Every so often, a fundamental shift takes place in business technology, such as the rise of SaaS, the emergence of hyperscaler public cloud platforms, or the adoption of CI/CD and DevOps in software development. There's a particular buzz in the air when innovators and early adopters first come together in conferences devoted to these emerging shifts. I felt that buzz last week in London at the first MACH One conference. It was particularly striking that global brands are already among the early adopters, with speakers at the event from companies including Kraft Heinz, LEGO and Mars, along with retail chains Asda, Costa Coffee, Crate and Barrel, Primark and River Island, among others.
MACH stands for Microservices based, API-first, Cloud-native SaaS and Headless — four key characteristics of a more agile, composable way of building websites, e-commerce stores and other digital experiences that first emerged around 2015, espoused by headless content and commerce vendors such as Amplience, BigCommerce, Commercetools, Contentful, Contentstack, FluentCommerce, Netlify and others.
Two years ago, a group of vendors and consultants in the space founded the MACH Alliance to bring together advocates of this digital-native architecture. Last week saw its first in-person conference, with a speaker line-up from leading retailers and consumer brands that demonstrates how rapidly this architecture has advanced into mainstream adoption in these few short years. Going MACH is now becoming a commercial imperative, as Niall Edwards, Vice-President of Marketing & Channels Technology, LEGO Group, told attendees:
MACH matters because business is technology ... You have to harness the power of technology to make your business function. You can't ignore the change in technology, you can't ignore the innovations that are out there, because your competitors will be, other brands will be, scale-up startups will be. People will be stepping into your space and doing things in a more innovative way. So you have to care about technology, and you have to care about what technology can do for your business.
This was the first time that several hundred practitioners from all over the world were able to come together and compare notes about what they've been able to achieve with this new technology framework, which is replacing incumbent platforms from e-commerce and marketing leaders including Adobe, Oracle and Salesforce. I was there as a judge in the inaugural MACH Awards and the awards submissions give a flavor of the impressive results enterprises are seeing — major projects delivered on time and on budget, including one global e-commerce retailer's site that was built and launched in eight weeks for its new owners; zero downtime at peak periods, compared to frequent failures with previous platforms; notable increases in traffic, revenue, return visits, dwell time, order value and conversion rates; flexibility to introduce new features and functions in days or weeks rather than months with previous platforms; huge reductions in the time taken to onboard new clients, add new items, deliver new campaigns and promotions, or resolve customer care issues.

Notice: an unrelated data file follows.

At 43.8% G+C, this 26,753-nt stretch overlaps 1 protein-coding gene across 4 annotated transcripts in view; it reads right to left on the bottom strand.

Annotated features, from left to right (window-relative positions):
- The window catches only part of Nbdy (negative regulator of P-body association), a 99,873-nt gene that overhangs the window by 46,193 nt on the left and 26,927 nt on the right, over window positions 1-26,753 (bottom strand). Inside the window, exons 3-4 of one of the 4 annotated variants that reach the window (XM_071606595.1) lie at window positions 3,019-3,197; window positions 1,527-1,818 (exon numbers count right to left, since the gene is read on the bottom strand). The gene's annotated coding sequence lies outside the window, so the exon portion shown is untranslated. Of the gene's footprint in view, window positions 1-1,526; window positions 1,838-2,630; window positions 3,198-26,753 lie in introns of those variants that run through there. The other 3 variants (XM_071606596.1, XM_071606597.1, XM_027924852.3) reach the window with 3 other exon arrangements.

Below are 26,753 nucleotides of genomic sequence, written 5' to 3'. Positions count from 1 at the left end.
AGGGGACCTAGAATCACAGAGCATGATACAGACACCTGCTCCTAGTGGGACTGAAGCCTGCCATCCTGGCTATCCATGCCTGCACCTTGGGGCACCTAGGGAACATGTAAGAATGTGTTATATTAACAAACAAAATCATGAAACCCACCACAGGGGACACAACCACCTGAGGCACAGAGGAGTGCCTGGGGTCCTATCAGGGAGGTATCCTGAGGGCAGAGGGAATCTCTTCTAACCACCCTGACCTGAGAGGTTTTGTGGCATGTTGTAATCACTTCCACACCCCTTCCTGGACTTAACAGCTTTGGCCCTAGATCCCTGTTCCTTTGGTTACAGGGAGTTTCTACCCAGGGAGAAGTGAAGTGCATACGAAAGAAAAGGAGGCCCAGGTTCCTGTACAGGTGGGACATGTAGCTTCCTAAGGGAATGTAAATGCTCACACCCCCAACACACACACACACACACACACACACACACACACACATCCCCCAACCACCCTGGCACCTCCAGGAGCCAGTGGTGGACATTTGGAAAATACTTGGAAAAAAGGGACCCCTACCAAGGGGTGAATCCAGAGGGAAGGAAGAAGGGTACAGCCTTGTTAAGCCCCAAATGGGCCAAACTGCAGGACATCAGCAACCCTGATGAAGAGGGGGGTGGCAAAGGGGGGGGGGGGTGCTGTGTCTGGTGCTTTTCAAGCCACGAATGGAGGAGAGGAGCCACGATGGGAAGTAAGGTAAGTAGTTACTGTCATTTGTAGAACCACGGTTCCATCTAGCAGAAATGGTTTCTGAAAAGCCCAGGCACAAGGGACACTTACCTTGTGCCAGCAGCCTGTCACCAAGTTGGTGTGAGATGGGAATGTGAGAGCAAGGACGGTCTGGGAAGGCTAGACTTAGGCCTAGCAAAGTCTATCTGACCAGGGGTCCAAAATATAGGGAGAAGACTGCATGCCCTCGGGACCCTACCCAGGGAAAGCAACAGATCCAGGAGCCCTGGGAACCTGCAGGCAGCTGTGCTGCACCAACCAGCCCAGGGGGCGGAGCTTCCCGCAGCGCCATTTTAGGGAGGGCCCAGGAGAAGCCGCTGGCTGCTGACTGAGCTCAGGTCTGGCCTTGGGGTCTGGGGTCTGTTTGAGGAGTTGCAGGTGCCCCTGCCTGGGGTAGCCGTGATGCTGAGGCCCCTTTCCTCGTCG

This was a private event, with no formal media presence, so I can only quote from a select few presentations and interviews that were on the record. I'll be writing about some of these in more detail later on. Andreas Westendorpf, CTO of fast-growing mattress company Emma Sleep emphasizes the agility of the MACH architecture:
We're switching because the cost of opportunity, [of] not doing business development in an agile way, like we couldn't do before, is just so intensively higher than any cost we would spend on a new system, or any system.
Many of these early adopters are also finding their new platforms cost less to maintain and operate than their previous systems. Wolford, the upmarket women's tights and bodywear brand, is rolling out a new MACH solution called WolfordX built around the Commercetools headless commerce platform. Rainer Knapp, Global Director IT & Digital, says:
At the end of the day, from the operational cost perspective, WolfordX is cheaper than what we are running today. Therefore, not only from the functional side, also from the financial side, it makes a lot of sense.
In addition to speed, agility and cost benefits, these early adopters also praise the reliability and scalability of MACH. The LEGO.com site relaunched on a MACH architecture in 2018, replacing the previous site built on Oracle ATG. LEGO's Edwards says:
There is probably no way that we would have survived the massive scale in web orders that we had during COVID, if we hadn't done this.
Taking back control
In his presentation, Edwards particularly emphasizes the speed of getting to value, along with resource efficiency and "taking back control from software vendors." He elaborates on this last point:
Your users, your customers, your consumers, your shoppers, whoever it might be, are actually getting the service that they need, because you're building it in a way that suits them, rather than the way a vendor thought ... Fundamentally, it means you've got a business that's more flexible, that you're more in control of, and you can deliver what your customer needs.